Japan’s 1st private-sector rocket launch attempt explodes shortly after takeoff

A rocket touted as Japan’s first from the private sector to go into orbit exploded shortly after takeoff Wednesday, livestreamed video showed.

Online video showed the rocket called Kairos blasting off from Wakayama Prefecture, in central Japan, a mountainous area filled with trees, but exploding midair within seconds.

A huge plume of smoke engulfed the area, and flames shot up in some spots. The video then showed spurts of water shot toward that spot in an effort to put out the blaze.

Tokyo-based startup Space One, behind the rocket launch, did not immediately respond to a request for comment.

Live footage on public broadcaster NHK relayed a voice announcing to the crowd gathered to watch the takeoff from a safe distance. NHK showed debris scattering from the sky, and later charred pieces strewn about on the ground. The cause of the problems was still under investigation, according to NHK.

A rocket is seen lifting off from a lanscape of trees, a paved road and a square building.
Japan’s Space One’s Kairos rocket lifts off before it explodes, shortly after the launch. (Kyodo/Reuters)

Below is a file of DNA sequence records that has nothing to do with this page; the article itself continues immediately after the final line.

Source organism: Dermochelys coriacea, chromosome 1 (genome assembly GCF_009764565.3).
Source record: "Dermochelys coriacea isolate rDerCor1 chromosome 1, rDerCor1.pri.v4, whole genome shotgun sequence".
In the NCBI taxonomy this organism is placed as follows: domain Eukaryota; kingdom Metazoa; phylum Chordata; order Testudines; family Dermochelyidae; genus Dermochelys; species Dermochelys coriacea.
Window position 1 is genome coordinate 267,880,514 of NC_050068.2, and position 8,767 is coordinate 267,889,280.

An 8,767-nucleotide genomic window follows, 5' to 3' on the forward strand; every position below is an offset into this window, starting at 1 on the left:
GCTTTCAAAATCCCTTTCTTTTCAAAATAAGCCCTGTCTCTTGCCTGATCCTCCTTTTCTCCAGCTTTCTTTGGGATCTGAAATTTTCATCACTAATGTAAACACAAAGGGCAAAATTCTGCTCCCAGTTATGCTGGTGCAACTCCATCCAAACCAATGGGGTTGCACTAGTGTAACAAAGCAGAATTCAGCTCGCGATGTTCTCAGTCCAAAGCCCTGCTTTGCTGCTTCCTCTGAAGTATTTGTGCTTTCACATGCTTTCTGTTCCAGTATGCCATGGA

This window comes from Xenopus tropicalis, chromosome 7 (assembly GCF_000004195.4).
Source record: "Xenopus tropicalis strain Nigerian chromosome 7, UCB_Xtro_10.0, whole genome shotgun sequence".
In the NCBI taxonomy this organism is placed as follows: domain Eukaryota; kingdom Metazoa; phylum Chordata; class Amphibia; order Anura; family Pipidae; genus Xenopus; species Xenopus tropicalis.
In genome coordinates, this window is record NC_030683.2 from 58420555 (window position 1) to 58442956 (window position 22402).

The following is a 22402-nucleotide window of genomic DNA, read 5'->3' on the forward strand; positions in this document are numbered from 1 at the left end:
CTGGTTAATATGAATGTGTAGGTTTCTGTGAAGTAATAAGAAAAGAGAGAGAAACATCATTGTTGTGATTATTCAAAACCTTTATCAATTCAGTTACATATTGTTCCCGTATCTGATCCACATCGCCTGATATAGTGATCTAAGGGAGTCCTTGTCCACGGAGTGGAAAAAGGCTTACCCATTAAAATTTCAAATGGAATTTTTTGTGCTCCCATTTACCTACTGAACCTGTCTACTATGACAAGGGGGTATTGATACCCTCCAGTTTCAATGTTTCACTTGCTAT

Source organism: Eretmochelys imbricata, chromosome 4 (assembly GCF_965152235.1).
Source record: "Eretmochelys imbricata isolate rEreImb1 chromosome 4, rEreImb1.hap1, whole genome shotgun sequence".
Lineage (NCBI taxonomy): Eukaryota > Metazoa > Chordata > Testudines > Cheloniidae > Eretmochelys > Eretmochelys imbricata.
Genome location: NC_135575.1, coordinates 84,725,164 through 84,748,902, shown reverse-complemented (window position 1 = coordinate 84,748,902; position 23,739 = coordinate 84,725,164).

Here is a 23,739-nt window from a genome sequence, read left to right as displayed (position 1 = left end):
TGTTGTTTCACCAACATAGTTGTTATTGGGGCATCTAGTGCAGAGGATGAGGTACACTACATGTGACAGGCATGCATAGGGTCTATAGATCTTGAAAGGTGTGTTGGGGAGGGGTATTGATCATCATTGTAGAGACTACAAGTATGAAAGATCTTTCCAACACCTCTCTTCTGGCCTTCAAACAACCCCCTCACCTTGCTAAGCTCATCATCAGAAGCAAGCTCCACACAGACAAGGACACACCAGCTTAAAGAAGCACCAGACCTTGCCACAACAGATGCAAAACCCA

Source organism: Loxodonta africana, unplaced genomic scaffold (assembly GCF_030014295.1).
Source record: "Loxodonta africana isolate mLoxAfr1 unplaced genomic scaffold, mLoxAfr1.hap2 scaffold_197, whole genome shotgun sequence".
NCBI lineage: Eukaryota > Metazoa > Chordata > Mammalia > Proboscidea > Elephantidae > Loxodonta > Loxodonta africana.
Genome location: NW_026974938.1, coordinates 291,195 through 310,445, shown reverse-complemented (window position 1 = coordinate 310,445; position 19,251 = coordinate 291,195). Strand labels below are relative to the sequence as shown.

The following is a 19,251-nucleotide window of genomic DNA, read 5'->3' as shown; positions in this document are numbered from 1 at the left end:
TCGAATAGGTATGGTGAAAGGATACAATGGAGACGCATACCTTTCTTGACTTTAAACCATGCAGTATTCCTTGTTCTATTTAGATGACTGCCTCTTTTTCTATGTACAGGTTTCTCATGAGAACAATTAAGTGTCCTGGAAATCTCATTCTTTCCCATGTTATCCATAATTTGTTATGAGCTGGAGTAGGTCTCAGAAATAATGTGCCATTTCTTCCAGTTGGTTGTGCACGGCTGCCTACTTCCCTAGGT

The launch was already delayed several times, with the last postponement coming Saturday, after a ship was spotted in a risk area, according to Japanese media reports.

A large plume of smoke billows above a coastal landscape.
The Kairos rocket exploded shortly after its inaugural launch. ( Kyodo/Reuters)

If it had succeeded, Space One would have been the first private company to put a rocket into orbit.

Tokyo-based Space One was set up in 2018, with investments from major Japanese companies, including Canon Electronics, IHI, Shimizu and major banks.

There were no immediate reports of injuries or other damage.

People gather on a beach, one with a camera, and look in the direction of a plume of smoke in the distance.
Smoke rises from Space One’s launching pad as people look on in Kushimoto town, Wakayama prefecture. (Kyoda/Reuters)

Japan’s main space exploration effort is led by the government’s NASDA, which stands for The National Space Development Agency of Japan, the nation’s equivalent of NASA of the United States.

The agency is now called JAXA, or Japan Aerospace Exploration Agency.

Wednesday’s failure is likely to work as a setback for such private sector efforts. The rocket was supposed to have sent a satellite into orbit around earth to gather various information.

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